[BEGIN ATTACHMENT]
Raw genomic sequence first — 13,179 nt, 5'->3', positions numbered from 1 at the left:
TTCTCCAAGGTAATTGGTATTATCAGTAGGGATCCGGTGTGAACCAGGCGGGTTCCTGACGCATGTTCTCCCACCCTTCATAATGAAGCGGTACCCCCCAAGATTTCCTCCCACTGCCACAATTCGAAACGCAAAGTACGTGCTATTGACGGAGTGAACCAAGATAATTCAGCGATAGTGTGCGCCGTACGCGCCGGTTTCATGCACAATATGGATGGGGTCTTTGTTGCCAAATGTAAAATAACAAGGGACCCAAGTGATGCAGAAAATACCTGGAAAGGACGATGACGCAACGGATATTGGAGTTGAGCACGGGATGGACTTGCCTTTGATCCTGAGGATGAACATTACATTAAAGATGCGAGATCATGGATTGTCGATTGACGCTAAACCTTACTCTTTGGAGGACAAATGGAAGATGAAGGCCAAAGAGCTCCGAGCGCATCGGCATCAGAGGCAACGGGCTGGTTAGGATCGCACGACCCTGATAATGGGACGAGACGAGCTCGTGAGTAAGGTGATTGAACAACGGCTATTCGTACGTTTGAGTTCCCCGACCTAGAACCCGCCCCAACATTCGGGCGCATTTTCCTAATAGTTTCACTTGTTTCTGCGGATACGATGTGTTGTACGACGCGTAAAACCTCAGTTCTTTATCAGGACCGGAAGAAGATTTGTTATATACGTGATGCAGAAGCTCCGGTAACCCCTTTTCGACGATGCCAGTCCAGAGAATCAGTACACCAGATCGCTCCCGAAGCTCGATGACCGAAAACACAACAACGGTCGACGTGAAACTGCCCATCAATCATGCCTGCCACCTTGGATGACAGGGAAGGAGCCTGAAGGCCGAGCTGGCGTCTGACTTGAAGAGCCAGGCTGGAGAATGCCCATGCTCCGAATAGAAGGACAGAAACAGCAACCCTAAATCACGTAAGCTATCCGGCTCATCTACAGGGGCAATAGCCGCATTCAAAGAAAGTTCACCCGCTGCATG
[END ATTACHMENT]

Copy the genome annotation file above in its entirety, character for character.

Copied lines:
Raw genomic sequence first — 13,179 nt, 5'->3', positions numbered from 1 at the left:
TTCTCCAAGGTAATTGGTATTATCAGTAGGGATCCGGTGTGAACCAGGCGGGTTCCTGACGCATGTTCTCCCACCCTTCATAATGAAGCGGTACCCCCCAAGATTTCCTCCCACTGCCACAATTCGAAACGCAAAGTACGTGCTATTGACGGAGTGAACCAAGATAATTCAGCGATAGTGTGCGCCGTACGCGCCGGTTTCATGCACAATATGGATGGGGTCTTTGTTGCCAAATGTAAAATAACAAGGGACCCAAGTGATGCAGAAAATACCTGGAAAGGACGATGACGCAACGGATATTGGAGTTGAGCACGGGATGGACTTGCCTTTGATCCTGAGGATGAACATTACATTAAAGATGCGAGATCATGGATTGTCGATTGACGCTAAACCTTACTCTTTGGAGGACAAATGGAAGATGAAGGCCAAAGAGCTCCGAGCGCATCGGCATCAGAGGCAACGGGCTGGTTAGGATCGCACGACCCTGATAATGGGACGAGACGAGCTCGTGAGTAAGGTGATTGAACAACGGCTATTCGTACGTTTGAGTTCCCCGACCTAGAACCCGCCCCAACATTCGGGCGCATTTTCCTAATAGTTTCACTTGTTTCTGCGGATACGATGTGTTGTACGACGCGTAAAACCTCAGTTCTTTATCAGGACCGGAAGAAGATTTGTTATATACGTGATGCAGAAGCTCCGGTAACCCCTTTTCGACGATGCCAGTCCAGAGAATCAGTACACCAGATCGCTCCCGAAGCTCGATGACCGAAAACACAACAACGGTCGACGTGAAACTGCCCATCAATCATGCCTGCCACCTTGGATGACAGGGAAGGAGCCTGAAGGCCGAGCTGGCGTCTGACTTGAAGAGCCAGGCTGGAGAATGCCCATGCTCCGAATAGAAGGACAGAAACAGCAACCCTAAATCACGTAAGCTATCCGGCTCATCTACAGGGGCAATAGCCGCATTCAAAGAAAGTTCACCCGCTGCATG